Getting Rid Of Worms In A Young Puppy

by Chris Channing

Worms can infect dogs fairly easily, and worst yet, worms can be past down to a baby puppy once the mother becomes infected. This can be detrimental to the life of your puppy and its growth, so it is a good idea to stay keen on methods of removing worms, spotting their presence, and proofing your puppy of them in the future.

You will need to become familiar with different types of worms if you are going to spot their call signs. The tapeworm is fairly common, and can infect a dog simply from ingesting a single flea. Tapeworm is hard to get rid of because it burrows down deep into the intestinal tract, but they are easy to spot in the puppy’s stool sample. Your puppy will need immediate medication to treat against tapeworm.

Roundworm is another common worm that puppies may get. Roundworm infections can even spread to children, who may play in the grass with a puppy and not be careful with washing their hands. Although it is unlikely, it is still cause to worry for both the puppy and the child. Luckily you can get medication for both to help solve the problem.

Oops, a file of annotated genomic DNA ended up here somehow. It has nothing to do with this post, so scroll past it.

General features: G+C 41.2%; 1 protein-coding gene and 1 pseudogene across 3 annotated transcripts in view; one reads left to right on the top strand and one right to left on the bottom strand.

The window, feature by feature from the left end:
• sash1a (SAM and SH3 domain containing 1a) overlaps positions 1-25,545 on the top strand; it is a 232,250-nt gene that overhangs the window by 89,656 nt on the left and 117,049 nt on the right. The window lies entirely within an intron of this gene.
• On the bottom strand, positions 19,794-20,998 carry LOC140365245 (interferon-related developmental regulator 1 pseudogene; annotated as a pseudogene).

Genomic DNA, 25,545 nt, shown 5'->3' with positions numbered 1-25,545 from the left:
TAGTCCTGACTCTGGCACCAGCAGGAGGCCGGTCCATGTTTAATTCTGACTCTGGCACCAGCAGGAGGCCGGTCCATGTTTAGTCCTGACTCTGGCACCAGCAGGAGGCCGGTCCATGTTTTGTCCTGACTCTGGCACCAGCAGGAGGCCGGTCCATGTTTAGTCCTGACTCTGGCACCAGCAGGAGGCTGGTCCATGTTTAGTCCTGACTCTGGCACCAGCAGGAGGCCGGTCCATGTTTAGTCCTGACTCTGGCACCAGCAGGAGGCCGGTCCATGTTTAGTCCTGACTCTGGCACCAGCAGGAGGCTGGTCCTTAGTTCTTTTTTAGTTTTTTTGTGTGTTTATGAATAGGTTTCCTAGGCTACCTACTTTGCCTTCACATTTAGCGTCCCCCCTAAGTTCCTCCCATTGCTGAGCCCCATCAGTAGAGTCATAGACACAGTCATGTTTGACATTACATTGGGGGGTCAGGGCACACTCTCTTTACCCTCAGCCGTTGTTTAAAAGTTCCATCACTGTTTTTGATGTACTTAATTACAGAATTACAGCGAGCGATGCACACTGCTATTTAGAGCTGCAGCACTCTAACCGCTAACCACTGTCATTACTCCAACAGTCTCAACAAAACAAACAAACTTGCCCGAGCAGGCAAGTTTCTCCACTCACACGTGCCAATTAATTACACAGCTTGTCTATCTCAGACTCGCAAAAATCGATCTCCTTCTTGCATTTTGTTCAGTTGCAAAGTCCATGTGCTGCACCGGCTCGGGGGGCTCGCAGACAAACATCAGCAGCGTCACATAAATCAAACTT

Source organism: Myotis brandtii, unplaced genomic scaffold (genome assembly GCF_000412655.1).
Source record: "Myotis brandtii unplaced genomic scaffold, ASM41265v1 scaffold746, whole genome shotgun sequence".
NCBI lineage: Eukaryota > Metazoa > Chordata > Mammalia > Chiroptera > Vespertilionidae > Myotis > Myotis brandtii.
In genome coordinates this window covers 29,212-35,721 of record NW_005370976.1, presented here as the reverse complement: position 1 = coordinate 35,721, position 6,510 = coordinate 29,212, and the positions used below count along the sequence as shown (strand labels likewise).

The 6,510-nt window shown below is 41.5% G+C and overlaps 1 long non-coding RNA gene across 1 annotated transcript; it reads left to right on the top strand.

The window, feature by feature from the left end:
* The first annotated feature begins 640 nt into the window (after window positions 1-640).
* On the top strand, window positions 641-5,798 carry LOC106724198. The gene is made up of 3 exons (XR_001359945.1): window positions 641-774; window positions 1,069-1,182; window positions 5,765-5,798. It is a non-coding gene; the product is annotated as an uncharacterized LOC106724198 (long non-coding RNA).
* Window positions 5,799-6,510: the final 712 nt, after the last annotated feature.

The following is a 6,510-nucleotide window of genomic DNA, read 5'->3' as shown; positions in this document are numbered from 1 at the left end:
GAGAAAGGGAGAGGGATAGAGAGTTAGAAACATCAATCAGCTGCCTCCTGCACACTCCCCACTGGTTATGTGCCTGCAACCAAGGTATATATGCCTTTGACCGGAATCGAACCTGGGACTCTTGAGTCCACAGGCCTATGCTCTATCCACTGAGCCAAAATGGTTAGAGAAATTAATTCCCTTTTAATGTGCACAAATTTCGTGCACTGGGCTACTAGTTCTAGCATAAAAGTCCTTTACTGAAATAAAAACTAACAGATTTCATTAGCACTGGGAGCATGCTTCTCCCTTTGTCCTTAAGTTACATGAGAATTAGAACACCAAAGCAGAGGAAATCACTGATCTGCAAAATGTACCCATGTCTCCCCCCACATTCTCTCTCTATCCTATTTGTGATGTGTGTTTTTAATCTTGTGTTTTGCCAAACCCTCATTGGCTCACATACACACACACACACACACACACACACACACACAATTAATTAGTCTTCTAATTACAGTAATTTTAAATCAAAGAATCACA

The two described types of worms are the most common. Although you would think getting rid of them would be easy as a result, it often isn’t. The act of removing worms from a puppy may take two or three tries, so as to be sure that all adult worms and offspring are killed by the medication over a course of several weeks.

The best practice to use is to simply continue medication even after symptoms of worms disappear. Just because the symptoms go away doesn’t always mean that the woms are gone for good. You should continue the medication for a short period of time after the symptoms go away, as indicated by a veterinarian. The instructions on the medication may also give you a clue as to when you should stop treatment, and how to tell your puppy is cured of worms.

Some medications may not be friendly to puppies, so you should read instructions carefully. Puppies are underdeveloped and may not be able to take stronger medications that adult canines can. Some types of dogs may need to vary medication amounts, so it is best to talk to a veterinarian or pet professional in your community for further information.

In Conclusion

If you suspect your puppy of having worms, you should act immediately. In some cases a puppy may show little to no signs at all, aside from eating more or acting slightly different. Try to stay in tune with your puppy to know when something is wrong, and respond accordingly.

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